I, on the other hand, was basically trying to write a novel that it wasn’t clear anyone would be interested in publishing, and my children were grown. I started writing posts for the blog, in a way returning to my long-ago abortive career in journalism, and I discovered that it was actually much more compelling than writing a novel I wasn’t sure anyone really cared about.

Part of this was because I, like Eliza, am on something of a mission. In my case, the mission has to do with public education. For the past several years I’ve become increasingly interested in the very lively landscape of public education in Washington, DC, where I live.

It was clear that there was a huge amount going on and not enough coverage. (The Washington Post does a pretty good job of writing about education these days, but there’s no way it can cover everything that’s happening.) And to me, improving the state of public education in this city (and this country)  is every bit as crucial as improving the state of public taste seemed to be to Eliza. In fact, when I came across this new blog, which was about to go live, I had been on the verge of trying to start my own blog on DC education.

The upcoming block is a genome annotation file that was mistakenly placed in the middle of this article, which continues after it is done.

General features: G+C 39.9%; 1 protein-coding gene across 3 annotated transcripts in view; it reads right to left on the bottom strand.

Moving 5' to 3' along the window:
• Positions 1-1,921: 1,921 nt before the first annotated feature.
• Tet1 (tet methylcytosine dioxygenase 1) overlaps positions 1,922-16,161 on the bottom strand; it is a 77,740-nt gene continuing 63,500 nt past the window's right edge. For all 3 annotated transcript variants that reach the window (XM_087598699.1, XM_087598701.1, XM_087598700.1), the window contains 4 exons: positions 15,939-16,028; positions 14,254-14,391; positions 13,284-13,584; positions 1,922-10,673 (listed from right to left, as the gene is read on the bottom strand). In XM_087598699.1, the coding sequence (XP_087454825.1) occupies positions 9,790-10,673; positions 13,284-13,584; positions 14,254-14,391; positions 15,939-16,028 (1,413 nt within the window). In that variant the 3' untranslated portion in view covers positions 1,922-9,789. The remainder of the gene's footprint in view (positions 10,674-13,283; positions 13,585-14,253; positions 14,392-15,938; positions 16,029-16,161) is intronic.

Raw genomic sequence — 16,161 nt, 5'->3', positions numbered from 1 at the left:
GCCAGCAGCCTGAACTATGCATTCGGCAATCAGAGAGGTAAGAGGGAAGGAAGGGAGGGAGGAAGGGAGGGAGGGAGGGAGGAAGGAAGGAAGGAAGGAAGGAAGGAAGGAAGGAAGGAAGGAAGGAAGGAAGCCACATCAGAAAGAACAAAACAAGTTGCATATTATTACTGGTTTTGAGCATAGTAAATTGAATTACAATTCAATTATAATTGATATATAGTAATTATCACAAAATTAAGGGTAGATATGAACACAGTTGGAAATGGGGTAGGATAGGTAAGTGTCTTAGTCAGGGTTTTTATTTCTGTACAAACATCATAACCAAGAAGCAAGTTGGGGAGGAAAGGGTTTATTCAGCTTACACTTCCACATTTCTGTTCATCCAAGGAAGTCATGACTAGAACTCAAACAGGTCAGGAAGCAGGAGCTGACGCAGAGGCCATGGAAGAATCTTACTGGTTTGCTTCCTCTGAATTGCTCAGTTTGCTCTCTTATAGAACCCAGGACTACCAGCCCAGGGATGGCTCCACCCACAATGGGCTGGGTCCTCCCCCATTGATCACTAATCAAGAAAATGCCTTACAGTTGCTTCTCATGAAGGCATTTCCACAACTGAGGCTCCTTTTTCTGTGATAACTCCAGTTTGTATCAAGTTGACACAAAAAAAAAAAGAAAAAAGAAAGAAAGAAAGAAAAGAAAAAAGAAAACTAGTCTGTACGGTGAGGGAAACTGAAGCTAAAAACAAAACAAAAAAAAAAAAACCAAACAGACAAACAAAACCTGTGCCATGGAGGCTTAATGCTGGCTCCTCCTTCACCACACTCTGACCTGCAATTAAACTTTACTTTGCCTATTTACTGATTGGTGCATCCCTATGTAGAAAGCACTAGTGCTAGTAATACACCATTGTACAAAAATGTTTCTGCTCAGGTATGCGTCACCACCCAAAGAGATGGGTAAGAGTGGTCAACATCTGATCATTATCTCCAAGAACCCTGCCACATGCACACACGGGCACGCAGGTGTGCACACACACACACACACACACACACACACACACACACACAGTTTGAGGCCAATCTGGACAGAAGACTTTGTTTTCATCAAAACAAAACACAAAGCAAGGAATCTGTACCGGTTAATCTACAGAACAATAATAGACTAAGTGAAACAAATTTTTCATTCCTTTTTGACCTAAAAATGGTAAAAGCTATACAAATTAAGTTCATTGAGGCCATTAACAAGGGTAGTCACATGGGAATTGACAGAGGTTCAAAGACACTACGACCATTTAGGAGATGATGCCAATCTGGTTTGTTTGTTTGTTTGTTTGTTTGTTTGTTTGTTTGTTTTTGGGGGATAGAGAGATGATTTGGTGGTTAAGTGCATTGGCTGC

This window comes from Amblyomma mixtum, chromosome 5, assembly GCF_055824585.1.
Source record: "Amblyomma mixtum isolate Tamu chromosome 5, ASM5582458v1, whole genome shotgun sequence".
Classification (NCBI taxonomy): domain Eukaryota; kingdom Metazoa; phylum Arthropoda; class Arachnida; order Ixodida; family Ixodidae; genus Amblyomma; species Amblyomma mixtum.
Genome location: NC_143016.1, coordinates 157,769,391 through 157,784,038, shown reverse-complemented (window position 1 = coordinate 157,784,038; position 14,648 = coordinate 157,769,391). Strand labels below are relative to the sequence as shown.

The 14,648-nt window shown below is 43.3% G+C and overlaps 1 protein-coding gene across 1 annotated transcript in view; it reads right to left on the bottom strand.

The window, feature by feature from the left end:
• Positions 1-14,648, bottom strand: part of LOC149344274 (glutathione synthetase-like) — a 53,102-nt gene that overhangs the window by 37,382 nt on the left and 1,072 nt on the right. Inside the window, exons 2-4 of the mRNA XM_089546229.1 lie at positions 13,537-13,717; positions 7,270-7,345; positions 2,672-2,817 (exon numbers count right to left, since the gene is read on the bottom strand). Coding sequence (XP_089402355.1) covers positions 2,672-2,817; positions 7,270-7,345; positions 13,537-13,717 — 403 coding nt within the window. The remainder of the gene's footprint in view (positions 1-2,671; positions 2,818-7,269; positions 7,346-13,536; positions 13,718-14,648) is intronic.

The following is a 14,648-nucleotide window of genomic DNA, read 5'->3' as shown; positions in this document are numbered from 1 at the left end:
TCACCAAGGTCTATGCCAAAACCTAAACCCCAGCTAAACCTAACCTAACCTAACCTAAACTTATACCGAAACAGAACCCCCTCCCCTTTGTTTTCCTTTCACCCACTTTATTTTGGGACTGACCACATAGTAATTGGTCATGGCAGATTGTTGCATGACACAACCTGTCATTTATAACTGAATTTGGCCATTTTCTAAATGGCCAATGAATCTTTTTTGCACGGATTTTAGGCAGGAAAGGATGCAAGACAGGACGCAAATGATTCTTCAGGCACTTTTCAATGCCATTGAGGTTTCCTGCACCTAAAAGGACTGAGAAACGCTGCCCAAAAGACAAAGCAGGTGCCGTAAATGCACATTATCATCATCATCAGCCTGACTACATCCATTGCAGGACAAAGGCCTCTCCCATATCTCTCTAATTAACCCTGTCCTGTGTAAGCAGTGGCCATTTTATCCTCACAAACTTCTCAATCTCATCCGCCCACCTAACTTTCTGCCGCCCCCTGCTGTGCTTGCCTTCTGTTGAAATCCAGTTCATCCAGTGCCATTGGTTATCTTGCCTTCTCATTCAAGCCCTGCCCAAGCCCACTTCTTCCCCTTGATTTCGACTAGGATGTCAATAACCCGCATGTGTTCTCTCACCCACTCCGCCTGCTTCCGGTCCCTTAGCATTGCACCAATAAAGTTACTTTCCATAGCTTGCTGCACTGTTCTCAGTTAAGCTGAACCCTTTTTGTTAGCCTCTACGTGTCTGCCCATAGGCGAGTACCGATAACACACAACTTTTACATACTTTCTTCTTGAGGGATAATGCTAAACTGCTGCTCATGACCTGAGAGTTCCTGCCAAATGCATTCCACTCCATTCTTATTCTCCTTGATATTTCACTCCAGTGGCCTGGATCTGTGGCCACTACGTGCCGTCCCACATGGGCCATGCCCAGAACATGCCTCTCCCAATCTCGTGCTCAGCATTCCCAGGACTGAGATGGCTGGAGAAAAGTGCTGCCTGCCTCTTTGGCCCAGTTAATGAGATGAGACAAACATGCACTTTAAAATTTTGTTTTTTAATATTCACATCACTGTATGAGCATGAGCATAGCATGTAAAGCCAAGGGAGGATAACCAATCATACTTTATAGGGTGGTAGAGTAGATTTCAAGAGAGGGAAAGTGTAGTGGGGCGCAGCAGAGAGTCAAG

So, like Eliza, I threw myself into writing for the blog, which is called Greater Greater Education. It’s an offshoot of a blog called Greater Greater Washington, which focuses on urban issues like smart growth and public transportation. I ended up writing more for Greater Greater Education than others did, partly because I had more time. And lo and behold, I’m now the editor.

Like Eliza, I’m feeling a little overwhelmed by the workload and the need to rustle up contributors. But, again like her, I’m also gratified by the fact that people seem to be paying attention. Putting out a publication, especially a publication that’s completely staffed by volunteers, can be frustrating, but it’s also exhilarating. I feel Eliza’s pain, but also her joy.